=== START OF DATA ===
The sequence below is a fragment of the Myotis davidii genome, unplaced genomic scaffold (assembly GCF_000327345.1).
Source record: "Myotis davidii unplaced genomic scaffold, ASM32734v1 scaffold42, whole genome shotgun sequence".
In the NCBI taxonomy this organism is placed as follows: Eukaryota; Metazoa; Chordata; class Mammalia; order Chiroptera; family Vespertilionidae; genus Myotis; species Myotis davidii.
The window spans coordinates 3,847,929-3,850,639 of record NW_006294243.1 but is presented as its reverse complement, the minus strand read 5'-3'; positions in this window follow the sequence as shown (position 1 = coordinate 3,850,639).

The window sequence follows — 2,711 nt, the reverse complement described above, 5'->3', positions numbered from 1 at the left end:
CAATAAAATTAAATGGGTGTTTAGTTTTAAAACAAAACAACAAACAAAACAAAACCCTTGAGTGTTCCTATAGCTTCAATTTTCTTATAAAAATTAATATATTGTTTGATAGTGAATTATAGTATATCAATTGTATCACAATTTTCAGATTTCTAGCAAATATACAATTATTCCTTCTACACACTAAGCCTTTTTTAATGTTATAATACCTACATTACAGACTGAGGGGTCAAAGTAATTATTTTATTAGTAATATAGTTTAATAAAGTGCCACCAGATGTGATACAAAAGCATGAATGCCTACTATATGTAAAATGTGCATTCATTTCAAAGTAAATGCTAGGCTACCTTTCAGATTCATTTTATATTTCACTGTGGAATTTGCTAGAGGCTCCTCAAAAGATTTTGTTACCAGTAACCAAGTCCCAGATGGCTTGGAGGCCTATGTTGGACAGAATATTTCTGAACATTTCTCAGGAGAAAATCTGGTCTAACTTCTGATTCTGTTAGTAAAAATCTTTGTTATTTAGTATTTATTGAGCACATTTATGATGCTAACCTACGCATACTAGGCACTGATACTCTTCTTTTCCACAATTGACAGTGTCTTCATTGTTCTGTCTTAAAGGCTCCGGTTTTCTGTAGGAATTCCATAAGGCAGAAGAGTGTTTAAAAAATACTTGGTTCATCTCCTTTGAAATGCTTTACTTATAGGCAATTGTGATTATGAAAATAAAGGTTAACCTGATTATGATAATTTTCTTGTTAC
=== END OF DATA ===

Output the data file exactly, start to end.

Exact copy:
The sequence below is a fragment of the Myotis davidii genome, unplaced genomic scaffold (assembly GCF_000327345.1).
Source record: "Myotis davidii unplaced genomic scaffold, ASM32734v1 scaffold42, whole genome shotgun sequence".
In the NCBI taxonomy this organism is placed as follows: Eukaryota; Metazoa; Chordata; class Mammalia; order Chiroptera; family Vespertilionidae; genus Myotis; species Myotis davidii.
The window spans coordinates 3,847,929-3,850,639 of record NW_006294243.1 but is presented as its reverse complement, the minus strand read 5'-3'; positions in this window follow the sequence as shown (position 1 = coordinate 3,850,639).

The window sequence follows — 2,711 nt, the reverse complement described above, 5'->3', positions numbered from 1 at the left end:
CAATAAAATTAAATGGGTGTTTAGTTTTAAAACAAAACAACAAACAAAACAAAACCCTTGAGTGTTCCTATAGCTTCAATTTTCTTATAAAAATTAATATATTGTTTGATAGTGAATTATAGTATATCAATTGTATCACAATTTTCAGATTTCTAGCAAATATACAATTATTCCTTCTACACACTAAGCCTTTTTTAATGTTATAATACCTACATTACAGACTGAGGGGTCAAAGTAATTATTTTATTAGTAATATAGTTTAATAAAGTGCCACCAGATGTGATACAAAAGCATGAATGCCTACTATATGTAAAATGTGCATTCATTTCAAAGTAAATGCTAGGCTACCTTTCAGATTCATTTTATATTTCACTGTGGAATTTGCTAGAGGCTCCTCAAAAGATTTTGTTACCAGTAACCAAGTCCCAGATGGCTTGGAGGCCTATGTTGGACAGAATATTTCTGAACATTTCTCAGGAGAAAATCTGGTCTAACTTCTGATTCTGTTAGTAAAAATCTTTGTTATTTAGTATTTATTGAGCACATTTATGATGCTAACCTACGCATACTAGGCACTGATACTCTTCTTTTCCACAATTGACAGTGTCTTCATTGTTCTGTCTTAAAGGCTCCGGTTTTCTGTAGGAATTCCATAAGGCAGAAGAGTGTTTAAAAAATACTTGGTTCATCTCCTTTGAAATGCTTTACTTATAGGCAATTGTGATTATGAAAATAAAGGTTAACCTGATTATGATAATTTTCTTGTTAC